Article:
Investors looking for signs of life from Amyris Inc (NASDAQ:AMRS) may be pleased with the progress witnessed in the company’s fourth-quarter and 2012 full-year earnings released yesterday, but there is still a long way to go before the company is the force in renewable chemicals that was once promised. Did the results hint at more stumbling ahead or is the company finally getting its feet under itself?
It depends on how you view the numbers. Here is a thorough recap of the conference call with CEO John Melo and what investors need to look for in the industrial synthetic biology pioneer in 2013.
First let’s note the company’s financial results to keep with standard earnings reporting. Amyris walked away from Dec. 31 with the following highlighted numbers compared to the year ago period:
|Product Sales||$36.84 million||$3.02 million||$129.84 million||$49.64 million|
|Collaborative Revenue||$2.8 million||$4.7 million||$17.15 million||$24.06 million|
|Total Costs and OPEX||($59.3 million)||($42.8 million)||($179.2 million)||($201.8 million)|
|Net Loss||($59.6 million)||($43.6 million)||($179.5 million)||($206 million)|
|Loss per Share||($1.30)||($0.72)||($3.99)||($3.62)|
It doesn’t take much detective work to see that things are still pretty bleak and will remain so for the near term. The coffers held around $45 million in cash in the beginning of 2013, after raising over $100 million in 2012. Revenues were down after a planned withdrawal from the ethanol and ethanol-blended-gasoline business in Brazil, which was necessary in order to focus on ramping up production at the company’s first commercial scale facility in Paraiso (pronounced “Pear-ow-eese-oo”).
While exiting the market has slowed Amyris’ burn rate, losses still managed to top the previous year’s watermark. Finishing Paraiso and furiously testing products for partners were costly expenditures. Amyris wrote off $45.85 million of production assets in 2012 to equilibrate the balance sheet after hardships earlier in the year.
An increased number of shares outstanding gave the illusion that loss per share has improved, but don’t be fooled by dilution. There will be nearly 74 million shares outstanding at the end of the first quarter with currently announced offerings, compared to 46 million at the end of 2011 (not the weighted average).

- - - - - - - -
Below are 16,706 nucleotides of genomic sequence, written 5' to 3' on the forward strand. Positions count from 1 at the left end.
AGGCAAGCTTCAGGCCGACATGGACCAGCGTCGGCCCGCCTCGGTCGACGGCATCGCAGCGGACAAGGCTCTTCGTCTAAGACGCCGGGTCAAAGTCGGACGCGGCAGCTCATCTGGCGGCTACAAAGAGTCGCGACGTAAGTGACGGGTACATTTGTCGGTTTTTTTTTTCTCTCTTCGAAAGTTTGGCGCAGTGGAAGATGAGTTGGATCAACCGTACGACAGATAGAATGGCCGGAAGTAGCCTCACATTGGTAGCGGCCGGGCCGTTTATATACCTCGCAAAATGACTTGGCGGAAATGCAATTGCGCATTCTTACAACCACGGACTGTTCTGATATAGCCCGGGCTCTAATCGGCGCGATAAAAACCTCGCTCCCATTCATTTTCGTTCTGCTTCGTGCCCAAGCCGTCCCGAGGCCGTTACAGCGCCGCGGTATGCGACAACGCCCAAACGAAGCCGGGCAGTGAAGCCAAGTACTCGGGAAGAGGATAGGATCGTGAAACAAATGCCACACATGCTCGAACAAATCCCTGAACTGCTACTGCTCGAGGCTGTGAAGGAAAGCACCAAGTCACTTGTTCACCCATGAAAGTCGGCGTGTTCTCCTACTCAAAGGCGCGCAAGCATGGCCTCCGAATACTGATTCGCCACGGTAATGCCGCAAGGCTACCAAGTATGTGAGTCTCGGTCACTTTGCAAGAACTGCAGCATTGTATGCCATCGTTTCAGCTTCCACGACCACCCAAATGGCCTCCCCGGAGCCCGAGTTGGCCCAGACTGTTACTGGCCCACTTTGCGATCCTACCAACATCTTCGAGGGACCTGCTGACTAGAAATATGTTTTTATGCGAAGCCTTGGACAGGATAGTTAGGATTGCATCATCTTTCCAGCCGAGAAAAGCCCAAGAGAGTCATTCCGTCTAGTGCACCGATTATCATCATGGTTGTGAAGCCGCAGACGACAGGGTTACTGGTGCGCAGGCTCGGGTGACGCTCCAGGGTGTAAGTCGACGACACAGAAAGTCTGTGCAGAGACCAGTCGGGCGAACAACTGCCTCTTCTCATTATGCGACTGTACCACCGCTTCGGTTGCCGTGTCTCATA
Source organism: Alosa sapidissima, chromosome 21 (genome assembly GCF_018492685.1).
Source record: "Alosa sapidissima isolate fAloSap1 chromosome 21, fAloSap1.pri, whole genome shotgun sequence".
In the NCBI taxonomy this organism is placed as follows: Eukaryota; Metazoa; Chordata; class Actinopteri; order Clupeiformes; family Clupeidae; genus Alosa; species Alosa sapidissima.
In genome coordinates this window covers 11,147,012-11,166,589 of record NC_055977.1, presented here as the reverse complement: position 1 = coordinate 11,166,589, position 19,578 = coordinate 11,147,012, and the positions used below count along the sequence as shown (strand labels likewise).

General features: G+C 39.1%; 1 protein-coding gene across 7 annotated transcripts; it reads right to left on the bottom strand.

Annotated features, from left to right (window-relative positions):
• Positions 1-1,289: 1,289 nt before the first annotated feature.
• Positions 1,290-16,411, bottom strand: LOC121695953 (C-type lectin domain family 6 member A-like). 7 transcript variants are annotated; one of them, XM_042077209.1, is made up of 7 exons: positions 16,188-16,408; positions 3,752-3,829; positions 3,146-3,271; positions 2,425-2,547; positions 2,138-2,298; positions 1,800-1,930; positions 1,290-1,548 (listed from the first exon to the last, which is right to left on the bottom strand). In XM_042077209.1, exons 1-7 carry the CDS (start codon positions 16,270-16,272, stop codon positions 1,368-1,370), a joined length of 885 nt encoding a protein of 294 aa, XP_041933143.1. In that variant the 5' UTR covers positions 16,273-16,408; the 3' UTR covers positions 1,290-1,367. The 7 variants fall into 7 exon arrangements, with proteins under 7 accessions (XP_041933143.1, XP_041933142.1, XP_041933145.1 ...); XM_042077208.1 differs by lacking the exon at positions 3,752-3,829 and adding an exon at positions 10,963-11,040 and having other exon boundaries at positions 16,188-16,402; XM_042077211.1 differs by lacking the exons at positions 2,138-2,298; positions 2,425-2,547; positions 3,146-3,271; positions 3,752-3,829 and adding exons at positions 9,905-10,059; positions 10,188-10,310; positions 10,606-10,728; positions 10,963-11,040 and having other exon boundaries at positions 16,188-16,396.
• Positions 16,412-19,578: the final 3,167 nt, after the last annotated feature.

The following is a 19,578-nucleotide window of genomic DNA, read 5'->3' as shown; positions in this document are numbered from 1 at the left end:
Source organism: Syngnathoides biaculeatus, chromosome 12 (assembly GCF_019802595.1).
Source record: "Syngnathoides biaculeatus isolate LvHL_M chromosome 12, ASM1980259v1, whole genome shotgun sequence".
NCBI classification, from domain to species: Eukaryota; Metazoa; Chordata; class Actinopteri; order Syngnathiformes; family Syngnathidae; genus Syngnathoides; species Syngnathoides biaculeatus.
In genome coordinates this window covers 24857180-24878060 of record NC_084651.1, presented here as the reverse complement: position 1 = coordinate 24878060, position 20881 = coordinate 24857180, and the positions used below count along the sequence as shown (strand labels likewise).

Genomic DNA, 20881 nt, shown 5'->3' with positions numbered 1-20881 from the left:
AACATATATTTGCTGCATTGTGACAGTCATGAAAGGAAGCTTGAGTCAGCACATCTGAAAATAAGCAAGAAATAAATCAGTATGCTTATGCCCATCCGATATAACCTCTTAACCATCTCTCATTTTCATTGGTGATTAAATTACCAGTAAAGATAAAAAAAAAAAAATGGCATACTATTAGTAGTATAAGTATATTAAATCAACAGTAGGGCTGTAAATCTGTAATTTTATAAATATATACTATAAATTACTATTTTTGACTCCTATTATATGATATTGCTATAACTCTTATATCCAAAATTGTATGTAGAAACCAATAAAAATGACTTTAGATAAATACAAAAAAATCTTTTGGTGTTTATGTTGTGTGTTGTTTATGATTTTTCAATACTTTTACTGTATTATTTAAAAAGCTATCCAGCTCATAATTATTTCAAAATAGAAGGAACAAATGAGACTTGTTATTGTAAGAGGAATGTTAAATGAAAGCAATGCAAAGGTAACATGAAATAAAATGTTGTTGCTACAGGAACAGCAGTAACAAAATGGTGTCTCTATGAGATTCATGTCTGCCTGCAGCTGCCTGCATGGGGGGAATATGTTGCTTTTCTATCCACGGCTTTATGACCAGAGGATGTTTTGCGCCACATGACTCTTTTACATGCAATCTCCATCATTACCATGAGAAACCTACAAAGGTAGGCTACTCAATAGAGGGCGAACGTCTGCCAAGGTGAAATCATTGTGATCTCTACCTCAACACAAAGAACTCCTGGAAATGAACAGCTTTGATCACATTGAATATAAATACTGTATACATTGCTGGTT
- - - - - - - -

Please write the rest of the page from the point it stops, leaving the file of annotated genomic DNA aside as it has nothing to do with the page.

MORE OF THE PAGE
The outlook: financials
Should product sales and production increases go as planned, Amyris expects to be cash flow positive in 2014. Of course, investors reserve the right to be skeptical given the company’s past performance. Things are no doubt improving, however. This year’s cash burn rate of less than $85 million (compared to $115 million in 2012) will be the lowest since going public in 2010.
Combining the lower overhead with increased product revenues and an expected $60 million-$70 million in collaboration funding throughout the year will nudge the company’s financial health toward the black. Even then, Amyris will see a net capex of $15 million-$25 million in 2013.
Management continually fixed investors’ eyes on the latter half of the year during the conference call when asked about improving financial strength and product lineup. Melo says the company will grow gross margins for each of its products as the year progresses and expects to exit the year with positive gross margins for each.
The outlook: production
The good news is that Paraiso opened two months ahead of schedule and is now creating initial quantities of farnesene (Biofene) without problems. In fact, Melo said that last quarter represented the “best technical performance on record.” Who knew having a commercial scale facility up and running could result in such a statement?